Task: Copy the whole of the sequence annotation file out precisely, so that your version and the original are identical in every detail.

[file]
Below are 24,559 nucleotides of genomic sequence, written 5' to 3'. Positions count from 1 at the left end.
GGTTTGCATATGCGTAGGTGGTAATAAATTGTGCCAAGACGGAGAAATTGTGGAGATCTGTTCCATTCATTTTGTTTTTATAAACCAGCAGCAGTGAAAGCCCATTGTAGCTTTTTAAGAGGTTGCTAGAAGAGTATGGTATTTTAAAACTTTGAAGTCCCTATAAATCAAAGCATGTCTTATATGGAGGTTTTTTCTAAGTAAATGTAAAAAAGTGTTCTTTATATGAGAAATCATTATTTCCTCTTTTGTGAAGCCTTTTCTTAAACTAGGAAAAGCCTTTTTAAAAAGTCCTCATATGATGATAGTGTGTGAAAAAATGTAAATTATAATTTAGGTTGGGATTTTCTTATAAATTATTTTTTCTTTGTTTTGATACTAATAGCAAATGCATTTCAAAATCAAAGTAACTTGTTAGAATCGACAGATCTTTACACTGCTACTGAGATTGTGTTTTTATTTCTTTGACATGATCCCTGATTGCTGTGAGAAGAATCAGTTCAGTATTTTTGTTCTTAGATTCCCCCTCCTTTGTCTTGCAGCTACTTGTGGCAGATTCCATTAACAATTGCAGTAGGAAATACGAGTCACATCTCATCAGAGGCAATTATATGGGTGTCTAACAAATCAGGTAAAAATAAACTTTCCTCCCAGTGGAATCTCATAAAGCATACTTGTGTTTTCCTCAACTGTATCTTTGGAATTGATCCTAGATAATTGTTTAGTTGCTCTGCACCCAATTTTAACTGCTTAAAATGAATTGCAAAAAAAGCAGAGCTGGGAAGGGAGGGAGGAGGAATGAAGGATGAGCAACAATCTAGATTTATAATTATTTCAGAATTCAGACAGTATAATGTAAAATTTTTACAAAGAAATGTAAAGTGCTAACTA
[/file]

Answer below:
Below are 24,559 nucleotides of genomic sequence, written 5' to 3'. Positions count from 1 at the left end.
GGTTTGCATATGCGTAGGTGGTAATAAATTGTGCCAAGACGGAGAAATTGTGGAGATCTGTTCCATTCATTTTGTTTTTATAAACCAGCAGCAGTGAAAGCCCATTGTAGCTTTTTAAGAGGTTGCTAGAAGAGTATGGTATTTTAAAACTTTGAAGTCCCTATAAATCAAAGCATGTCTTATATGGAGGTTTTTTCTAAGTAAATGTAAAAAAGTGTTCTTTATATGAGAAATCATTATTTCCTCTTTTGTGAAGCCTTTTCTTAAACTAGGAAAAGCCTTTTTAAAAAGTCCTCATATGATGATAGTGTGTGAAAAAATGTAAATTATAATTTAGGTTGGGATTTTCTTATAAATTATTTTTTCTTTGTTTTGATACTAATAGCAAATGCATTTCAAAATCAAAGTAACTTGTTAGAATCGACAGATCTTTACACTGCTACTGAGATTGTGTTTTTATTTCTTTGACATGATCCCTGATTGCTGTGAGAAGAATCAGTTCAGTATTTTTGTTCTTAGATTCCCCCTCCTTTGTCTTGCAGCTACTTGTGGCAGATTCCATTAACAATTGCAGTAGGAAATACGAGTCACATCTCATCAGAGGCAATTATATGGGTGTCTAACAAATCAGGTAAAAATAAACTTTCCTCCCAGTGGAATCTCATAAAGCATACTTGTGTTTTCCTCAACTGTATCTTTGGAATTGATCCTAGATAATTGTTTAGTTGCTCTGCACCCAATTTTAACTGCTTAAAATGAATTGCAAAAAAAGCAGAGCTGGGAAGGGAGGGAGGAGGAATGAAGGATGAGCAACAATCTAGATTTATAATTATTTCAGAATTCAGACAGTATAATGTAAAATTTTTACAAAGAAATGTAAAGTGCTAACTA